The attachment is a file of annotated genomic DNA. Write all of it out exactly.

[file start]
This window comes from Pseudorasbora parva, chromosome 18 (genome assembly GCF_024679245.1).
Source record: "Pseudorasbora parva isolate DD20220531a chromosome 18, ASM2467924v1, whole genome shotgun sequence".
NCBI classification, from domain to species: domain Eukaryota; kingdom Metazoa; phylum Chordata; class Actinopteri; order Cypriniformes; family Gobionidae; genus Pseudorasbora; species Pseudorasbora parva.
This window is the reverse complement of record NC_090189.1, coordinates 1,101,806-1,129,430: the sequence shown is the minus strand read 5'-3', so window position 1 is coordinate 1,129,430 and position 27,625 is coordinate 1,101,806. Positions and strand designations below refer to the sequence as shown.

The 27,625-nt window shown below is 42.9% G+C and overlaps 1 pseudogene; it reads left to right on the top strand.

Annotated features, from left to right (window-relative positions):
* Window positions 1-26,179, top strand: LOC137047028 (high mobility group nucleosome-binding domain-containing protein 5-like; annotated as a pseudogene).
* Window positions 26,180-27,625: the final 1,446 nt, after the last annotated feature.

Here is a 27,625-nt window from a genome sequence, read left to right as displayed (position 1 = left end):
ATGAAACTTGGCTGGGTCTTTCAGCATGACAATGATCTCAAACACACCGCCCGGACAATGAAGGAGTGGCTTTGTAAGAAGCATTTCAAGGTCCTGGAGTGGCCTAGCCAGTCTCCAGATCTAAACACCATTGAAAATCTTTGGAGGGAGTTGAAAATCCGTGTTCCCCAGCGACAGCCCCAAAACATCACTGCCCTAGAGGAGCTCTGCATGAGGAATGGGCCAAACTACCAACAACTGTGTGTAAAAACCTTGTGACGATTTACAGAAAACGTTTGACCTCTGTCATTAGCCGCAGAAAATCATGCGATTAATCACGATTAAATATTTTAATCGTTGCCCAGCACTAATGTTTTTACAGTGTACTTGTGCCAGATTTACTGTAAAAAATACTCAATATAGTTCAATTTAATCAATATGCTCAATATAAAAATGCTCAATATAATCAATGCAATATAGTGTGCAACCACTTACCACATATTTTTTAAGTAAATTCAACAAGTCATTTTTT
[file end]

This window comes from Pseudorasbora parva, chromosome 18 (genome assembly GCF_024679245.1).
Source record: "Pseudorasbora parva isolate DD20220531a chromosome 18, ASM2467924v1, whole genome shotgun sequence".
NCBI classification, from domain to species: domain Eukaryota; kingdom Metazoa; phylum Chordata; class Actinopteri; order Cypriniformes; family Gobionidae; genus Pseudorasbora; species Pseudorasbora parva.
This window is the reverse complement of record NC_090189.1, coordinates 1,101,806-1,129,430: the sequence shown is the minus strand read 5'-3', so window position 1 is coordinate 1,129,430 and position 27,625 is coordinate 1,101,806. Positions and strand designations below refer to the sequence as shown.

The 27,625-nt window shown below is 42.9% G+C and overlaps 1 pseudogene; it reads left to right on the top strand.

Annotated features, from left to right (window-relative positions):
* Window positions 1-26,179, top strand: LOC137047028 (high mobility group nucleosome-binding domain-containing protein 5-like; annotated as a pseudogene).
* Window positions 26,180-27,625: the final 1,446 nt, after the last annotated feature.

Here is a 27,625-nt window from a genome sequence, read left to right as displayed (position 1 = left end):
ATGAAACTTGGCTGGGTCTTTCAGCATGACAATGATCTCAAACACACCGCCCGGACAATGAAGGAGTGGCTTTGTAAGAAGCATTTCAAGGTCCTGGAGTGGCCTAGCCAGTCTCCAGATCTAAACACCATTGAAAATCTTTGGAGGGAGTTGAAAATCCGTGTTCCCCAGCGACAGCCCCAAAACATCACTGCCCTAGAGGAGCTCTGCATGAGGAATGGGCCAAACTACCAACAACTGTGTGTAAAAACCTTGTGACGATTTACAGAAAACGTTTGACCTCTGTCATTAGCCGCAGAAAATCATGCGATTAATCACGATTAAATATTTTAATCGTTGCCCAGCACTAATGTTTTTACAGTGTACTTGTGCCAGATTTACTGTAAAAAATACTCAATATAGTTCAATTTAATCAATATGCTCAATATAAAAATGCTCAATATAATCAATGCAATATAGTGTGCAACCACTTACCACATATTTTTTAAGTAAATTCAACAAGTCATTTTTT